Halloween Safety

The American Red Cross is issuing its annual list of safety tips to keep children safe on Halloween Night:

* Wear light-colored or reflective-type clothing to be more visible.

* Use face paint, not masks that cover the eyes.

* Cross the street only at corners and never hide or cross the street between parked cars.

* Carry a flashlight to light your way.

* Visit only homes with the porch light on.

* Keep away from open fires and candles. (Costumes can be extremely flammable.)


A Sticky Business

Quick! What do the words bogus, pane, error, and strip have in common? They all refer to one of the fastest-growing hobbies among preteens: stamp collecting. To celebrate National Stamp Collecting Month in October, why not take advantage of the Postal Service's free stamp-collecting program, Stampers? Your child will receive free mailings that include newsletters, posters, and tips on how to collect stamps. To become a member, call toll-free: 1-888-STAMP-FUN (1-888-782-6738). And kids: To show off before your package arrives, here are some words to add to your vocabulary: "Bogus" is a stamp created for collectors only; "pane" is a complete sheet of stamps as it is sold by the post office; "error" is a stamp issued with a design or manufacturing mistake; and "strip" is a row of three or more attached stamps.


Can You Befriend a Young Mother?

Children's Home Society of Minnesota is seeking women who care about young single mothers to act as befrienders. Through the Befrienders program, young mothers with little support are matched with women who can offer them affirmation, mentorship and friendship. Volunteers who are single-parents themselves, or who became mothers at an early age, are particularly effective in this program. Befrienders receive eighteen hours of training and must commit to one year with the program. Support is provided through group and individual consultation. Training begins October 8, 1999. For an application and interview, please call CHS Volunteer Services at (651) 646-7771.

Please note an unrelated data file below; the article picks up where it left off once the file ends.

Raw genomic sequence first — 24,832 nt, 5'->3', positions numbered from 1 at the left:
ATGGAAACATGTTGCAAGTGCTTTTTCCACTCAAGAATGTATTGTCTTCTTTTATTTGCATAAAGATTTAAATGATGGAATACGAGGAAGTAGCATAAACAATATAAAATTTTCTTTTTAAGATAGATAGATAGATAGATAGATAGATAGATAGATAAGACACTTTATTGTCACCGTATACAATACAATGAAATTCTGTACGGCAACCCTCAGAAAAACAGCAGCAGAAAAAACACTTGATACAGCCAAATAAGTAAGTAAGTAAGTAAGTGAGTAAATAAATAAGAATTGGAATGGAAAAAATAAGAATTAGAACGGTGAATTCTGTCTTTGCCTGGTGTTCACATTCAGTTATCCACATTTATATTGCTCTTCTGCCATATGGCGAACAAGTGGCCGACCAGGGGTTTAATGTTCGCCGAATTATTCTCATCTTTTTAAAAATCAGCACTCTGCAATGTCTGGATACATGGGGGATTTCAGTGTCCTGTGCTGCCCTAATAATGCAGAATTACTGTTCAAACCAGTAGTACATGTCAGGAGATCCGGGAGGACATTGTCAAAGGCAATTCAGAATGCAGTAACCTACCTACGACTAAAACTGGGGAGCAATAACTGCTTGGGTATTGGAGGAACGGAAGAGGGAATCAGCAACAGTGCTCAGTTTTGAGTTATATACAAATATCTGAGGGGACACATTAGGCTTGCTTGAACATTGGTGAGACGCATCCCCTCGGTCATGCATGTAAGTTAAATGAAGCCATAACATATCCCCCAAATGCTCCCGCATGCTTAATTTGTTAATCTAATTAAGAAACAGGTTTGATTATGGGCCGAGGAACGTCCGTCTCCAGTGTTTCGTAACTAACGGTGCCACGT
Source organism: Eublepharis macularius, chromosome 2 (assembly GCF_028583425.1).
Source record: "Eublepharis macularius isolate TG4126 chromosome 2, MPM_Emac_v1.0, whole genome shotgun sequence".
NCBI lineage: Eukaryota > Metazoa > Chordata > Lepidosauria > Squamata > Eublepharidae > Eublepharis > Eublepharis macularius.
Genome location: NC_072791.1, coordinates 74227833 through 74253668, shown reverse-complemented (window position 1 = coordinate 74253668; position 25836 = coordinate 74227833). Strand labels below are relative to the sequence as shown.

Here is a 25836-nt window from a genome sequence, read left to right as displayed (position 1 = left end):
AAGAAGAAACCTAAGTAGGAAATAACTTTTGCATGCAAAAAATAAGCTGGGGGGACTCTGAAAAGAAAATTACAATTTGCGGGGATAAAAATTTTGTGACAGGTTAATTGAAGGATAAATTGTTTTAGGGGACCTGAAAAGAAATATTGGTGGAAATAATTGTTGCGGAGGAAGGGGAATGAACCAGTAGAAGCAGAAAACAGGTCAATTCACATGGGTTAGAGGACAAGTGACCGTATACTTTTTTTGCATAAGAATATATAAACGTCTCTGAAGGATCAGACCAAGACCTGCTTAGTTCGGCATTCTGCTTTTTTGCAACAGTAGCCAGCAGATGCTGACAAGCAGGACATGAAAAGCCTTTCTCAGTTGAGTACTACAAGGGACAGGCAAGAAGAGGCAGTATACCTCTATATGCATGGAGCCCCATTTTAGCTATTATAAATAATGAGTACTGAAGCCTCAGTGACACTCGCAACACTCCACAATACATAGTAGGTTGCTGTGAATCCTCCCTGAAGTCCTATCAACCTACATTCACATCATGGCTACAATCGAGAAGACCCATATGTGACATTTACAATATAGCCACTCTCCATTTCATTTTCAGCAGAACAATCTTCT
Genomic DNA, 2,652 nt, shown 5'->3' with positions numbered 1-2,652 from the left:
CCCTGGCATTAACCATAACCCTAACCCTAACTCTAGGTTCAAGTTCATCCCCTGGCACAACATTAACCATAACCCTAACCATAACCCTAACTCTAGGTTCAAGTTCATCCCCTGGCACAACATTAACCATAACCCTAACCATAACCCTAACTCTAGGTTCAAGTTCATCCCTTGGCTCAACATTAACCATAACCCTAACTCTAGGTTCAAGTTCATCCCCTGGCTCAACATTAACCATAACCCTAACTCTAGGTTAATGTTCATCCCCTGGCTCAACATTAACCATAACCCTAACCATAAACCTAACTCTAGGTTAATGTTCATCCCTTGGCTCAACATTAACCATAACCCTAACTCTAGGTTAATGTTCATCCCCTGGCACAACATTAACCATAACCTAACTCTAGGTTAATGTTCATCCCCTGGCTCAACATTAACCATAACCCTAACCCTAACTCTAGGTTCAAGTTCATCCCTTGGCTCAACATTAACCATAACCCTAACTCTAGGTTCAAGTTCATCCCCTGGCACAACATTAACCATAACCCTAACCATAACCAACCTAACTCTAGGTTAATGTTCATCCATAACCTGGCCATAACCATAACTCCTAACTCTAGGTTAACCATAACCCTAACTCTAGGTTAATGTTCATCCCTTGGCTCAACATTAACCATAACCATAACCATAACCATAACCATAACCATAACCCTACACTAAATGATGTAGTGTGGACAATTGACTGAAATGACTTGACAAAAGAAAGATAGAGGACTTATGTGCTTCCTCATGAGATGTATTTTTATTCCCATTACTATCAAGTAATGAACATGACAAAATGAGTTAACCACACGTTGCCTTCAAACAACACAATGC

Too Sick for School? Try the Jump Test

It's Monday morning and, guess what? Your child says he's too sick to go to school. Do you keep him home? Janet Squires, M.D., a pediatrician at Children's Medical Center of Dallas, suggests you try the jump test. "If your child can jump, the problem is probably not in the stomach, but in the anxiety of an upcoming test or book report," she says. "Your child should be okay to go to school, even if he may not want to. But if your child complains of persistent pain, accompanied by diarrhea, vomiting, or fever, keep him home and consult your healthcare provider."


What's the Score in Minnesota?

A new booklet written by the Melpomene Institute helps parents, coaches and school districts determine if their school is in compliance with Title IX, the law that guarantees gender equity in the classroom and playing field. The booklet includes a checklist and an overview of how far women's sports have come and how far we still need to go to reach complete equality. The booklet costs two dollars and can be obtained by calling Melpomene at (651) 642-1951 or by visiting their Web site: www.melpomene.org.


Lead Hazard Help

The City of Minneapolis Lead Hazard Control program is designed to keep families living in older homes or multifamily dwellings safe from lead and other environmental hazards. MLHC offers free window replacement in older homes where lead-poisoning has been discovered, assists families and children with high blood-lead levels, and performs free Healthy Housing inspections related to mold, mildew, pests, and indoor air quality. For a free paint-testing kit, free soil kit, or remodeling and renovation information, please call them at (612) 673-3535.


Dads at Home Seeks Members

Minnesota Dads at Home, Inc., offers fathers who take care of their children during the day an opportunity for interaction and activities with other like-minded fathers. Minnesota Dads at Home members include men who do not work outside of the home, as well as those running home-based businesses, attending college or graduate school, or working second or third shifts. "This group was developed by dads who wanted to overcome that sense of isolation," explains president Mark Abraham. "Some dads have been home for years without ever knowing another dad who stayed home." The group offers weekly playgroups, a monthly Dads Night Out, sports activities, a monthly newsletter, and more. For more information, call Mark Abraham at (651) 638-9092 or send e-mail to him at: [email protected] You can also visit the the Minnesota Dads At Home Web site, www.slowlane.com/mdah/.

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